My father, who lived his last 25 years sober in AA, learned some valuable lessons about life that they don’t teach you in college and you can’t get in the psychiatrist’s office, lessons that help you make it through a day at a time — in addition to keeping you off the “sauce,” as they say.
During his first months in the program, his sponsor took him to a meeting where an old fellow, who sat in the back row, clicked his false teeth with such regularity that you could time it on your watch. It became so annoying that my father began to concentrate more on the clicking than on what the speaker was saying.
Click, click, click and more clicks — so many clicks he thought he was going to go berserk or dash from the room and head toward the nearest bar for a good stiff drink of Dewars … followed by several Buds, another Dewars, and possibly a Jack Daniels, at which point all the clicking in the world wouldn’t have bothered him because he’d be passed out on the floor.
Needless to say, booze isn’t the solution to someone’s annoying habit. But week after week, it was the same thing, and whenever he complained about the distraction, his sponsor’s simple advice was “Live and let live.”
Easier said than done. Eventually, my father started to tune out the clicking after he met the old fellow and realized he had more than 40 years of sobriety — he just suffered from a bad set of false teeth.
For the rest of his life, my father held on to that advice of “live and let live,” and every time he was about to pass judgment on someone else because of their behavior, their shortcomings, their imperfections, their political views — just about anything — he remembered, “live and let live.”
It takes all kinds, as they say, and none of us can assume the role of Supreme Judge because we don’t know the factors that go into making a person what he or she is.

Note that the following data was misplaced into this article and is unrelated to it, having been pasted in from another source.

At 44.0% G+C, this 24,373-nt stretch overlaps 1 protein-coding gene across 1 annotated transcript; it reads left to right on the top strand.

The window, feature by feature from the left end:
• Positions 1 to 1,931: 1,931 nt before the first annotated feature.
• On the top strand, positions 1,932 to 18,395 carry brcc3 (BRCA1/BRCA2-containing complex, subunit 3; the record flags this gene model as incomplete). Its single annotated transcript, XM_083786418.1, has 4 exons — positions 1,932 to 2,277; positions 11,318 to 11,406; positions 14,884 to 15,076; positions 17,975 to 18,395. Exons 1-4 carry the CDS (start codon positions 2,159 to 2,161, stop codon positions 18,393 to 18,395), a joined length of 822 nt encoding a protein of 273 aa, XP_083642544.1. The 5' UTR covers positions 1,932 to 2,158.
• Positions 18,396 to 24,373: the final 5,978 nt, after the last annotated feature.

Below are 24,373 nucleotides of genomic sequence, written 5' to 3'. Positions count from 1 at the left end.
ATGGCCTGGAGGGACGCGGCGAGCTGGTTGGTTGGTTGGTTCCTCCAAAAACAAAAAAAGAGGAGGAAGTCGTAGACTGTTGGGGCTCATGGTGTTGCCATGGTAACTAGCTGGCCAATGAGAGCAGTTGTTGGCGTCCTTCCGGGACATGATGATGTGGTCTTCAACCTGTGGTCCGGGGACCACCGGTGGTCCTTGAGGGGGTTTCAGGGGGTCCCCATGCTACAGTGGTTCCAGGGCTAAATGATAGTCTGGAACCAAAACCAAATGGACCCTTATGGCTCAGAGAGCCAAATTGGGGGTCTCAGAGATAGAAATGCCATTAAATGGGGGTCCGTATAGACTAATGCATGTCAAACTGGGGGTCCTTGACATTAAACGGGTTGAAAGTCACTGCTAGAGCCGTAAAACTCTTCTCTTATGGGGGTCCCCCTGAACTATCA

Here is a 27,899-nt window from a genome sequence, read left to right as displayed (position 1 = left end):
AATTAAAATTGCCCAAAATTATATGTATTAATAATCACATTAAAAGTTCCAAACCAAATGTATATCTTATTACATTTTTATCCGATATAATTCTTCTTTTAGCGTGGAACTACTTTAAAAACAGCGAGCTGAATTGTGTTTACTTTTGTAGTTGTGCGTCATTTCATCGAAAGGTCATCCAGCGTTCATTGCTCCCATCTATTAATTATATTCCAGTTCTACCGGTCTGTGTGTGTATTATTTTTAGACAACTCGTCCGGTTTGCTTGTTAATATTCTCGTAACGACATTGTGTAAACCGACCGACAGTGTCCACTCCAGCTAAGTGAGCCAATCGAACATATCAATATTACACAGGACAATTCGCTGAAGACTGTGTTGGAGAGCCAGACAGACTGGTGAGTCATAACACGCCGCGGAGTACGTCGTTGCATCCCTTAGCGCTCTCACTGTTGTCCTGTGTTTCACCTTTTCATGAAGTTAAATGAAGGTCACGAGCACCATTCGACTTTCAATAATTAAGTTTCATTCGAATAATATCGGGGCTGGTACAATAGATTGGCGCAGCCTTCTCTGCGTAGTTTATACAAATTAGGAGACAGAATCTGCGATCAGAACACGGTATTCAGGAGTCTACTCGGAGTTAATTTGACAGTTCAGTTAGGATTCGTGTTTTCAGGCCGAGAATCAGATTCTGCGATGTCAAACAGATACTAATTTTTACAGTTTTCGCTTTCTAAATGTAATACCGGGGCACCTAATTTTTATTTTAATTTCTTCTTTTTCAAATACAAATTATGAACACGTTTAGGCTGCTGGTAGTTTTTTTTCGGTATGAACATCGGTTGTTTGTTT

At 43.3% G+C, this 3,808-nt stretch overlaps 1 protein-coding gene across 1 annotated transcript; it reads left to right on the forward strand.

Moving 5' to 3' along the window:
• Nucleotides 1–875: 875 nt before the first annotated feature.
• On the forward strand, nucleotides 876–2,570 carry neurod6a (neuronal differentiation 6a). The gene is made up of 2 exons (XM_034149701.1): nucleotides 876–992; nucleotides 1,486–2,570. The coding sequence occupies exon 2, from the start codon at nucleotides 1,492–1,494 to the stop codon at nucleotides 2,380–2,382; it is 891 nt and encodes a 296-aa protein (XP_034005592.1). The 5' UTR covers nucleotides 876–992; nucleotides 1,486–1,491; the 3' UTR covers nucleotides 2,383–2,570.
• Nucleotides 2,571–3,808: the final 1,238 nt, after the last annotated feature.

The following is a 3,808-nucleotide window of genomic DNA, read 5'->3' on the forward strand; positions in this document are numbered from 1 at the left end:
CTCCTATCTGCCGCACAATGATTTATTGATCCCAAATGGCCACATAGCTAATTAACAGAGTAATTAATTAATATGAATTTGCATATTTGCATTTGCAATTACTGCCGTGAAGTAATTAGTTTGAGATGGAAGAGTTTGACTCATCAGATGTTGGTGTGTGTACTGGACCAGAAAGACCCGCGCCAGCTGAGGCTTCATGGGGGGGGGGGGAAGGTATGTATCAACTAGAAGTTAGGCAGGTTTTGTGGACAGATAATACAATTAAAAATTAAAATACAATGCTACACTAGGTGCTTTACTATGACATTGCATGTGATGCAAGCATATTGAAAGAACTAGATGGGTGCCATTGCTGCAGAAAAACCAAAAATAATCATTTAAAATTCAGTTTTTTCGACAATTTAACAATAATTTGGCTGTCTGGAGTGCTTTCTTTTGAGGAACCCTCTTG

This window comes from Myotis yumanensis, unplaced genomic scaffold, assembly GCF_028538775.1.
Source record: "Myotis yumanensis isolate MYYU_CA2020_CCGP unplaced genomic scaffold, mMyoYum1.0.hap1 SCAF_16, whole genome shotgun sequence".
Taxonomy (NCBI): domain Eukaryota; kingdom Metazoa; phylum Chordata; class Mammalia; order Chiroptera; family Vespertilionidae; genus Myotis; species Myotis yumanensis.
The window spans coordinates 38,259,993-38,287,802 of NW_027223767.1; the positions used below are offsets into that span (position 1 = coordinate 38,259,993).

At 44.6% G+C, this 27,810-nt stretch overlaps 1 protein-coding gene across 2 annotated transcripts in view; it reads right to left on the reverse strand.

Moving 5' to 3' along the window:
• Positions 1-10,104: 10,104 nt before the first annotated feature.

Live and let live. I often have to remind myself of that precept, especially after the recent angry, bruising political season. Even now, the tension gets so high when politics comes up that it can lead to yelling, if not fisticuffs. We talk a lot about things like tolerance and diversity in America, but sometimes that’s all it is — talk, especially when politics is involved.
I often struggle to live and let live in other situations, which sometimes resemble the test of patience that involved the clicking false teeth. For example, the other day a guy pranced into the quiet car of the train, humming “Zippity do dah,” and sat down beside me, cracked open a cold beer and started eating an Italian combo grinder that was heavy on the provolone and pepperoni. I’d rather be sitting next to screaming 2-year-old twins than someone unwrapping a grinder and gnawing at it like a man who just survived 37 days adrift in a life raft.
I could feel my blood pressure rising, but God probably put that annoying guy beside me to teach me patience, which is something I desperately need. However, it wasn’t working. I was failing the test.
When I think about it objectively, this fellow wasn’t doing anything wrong, and 99.5 percent of the other people on the train probably don’t care or even notice. I needed to live and let live.
Did you ever meet some people who immediately annoy you, and you don’t have the faintest idea why? Am I crazy or just an angry person for no good reason? It seems that some people aggravate me more than others, and I’m not really sure why. At the same time, I don’t want to speculate on how many people I annoy for reasons I’m not even aware of. The number must be large. Live and let live.
This morning I sat next to a guy who reeked of garlic. There are occasions when I probably smell of garlic, although I try to keep them to a minimum for professional reasons, not to mention that I hate garlic and only use it to ward off vampires or people with loose false teeth.
I’m sure of one thing: The people who sit in judgment of humanity, whether they’re Republicans or Democrats, rich or poor, white or black, will get a big surprise when the day comes and someone sits in final judgment of them. Live and let live.
Contact Joe Pisani at firstname.lastname@example.org.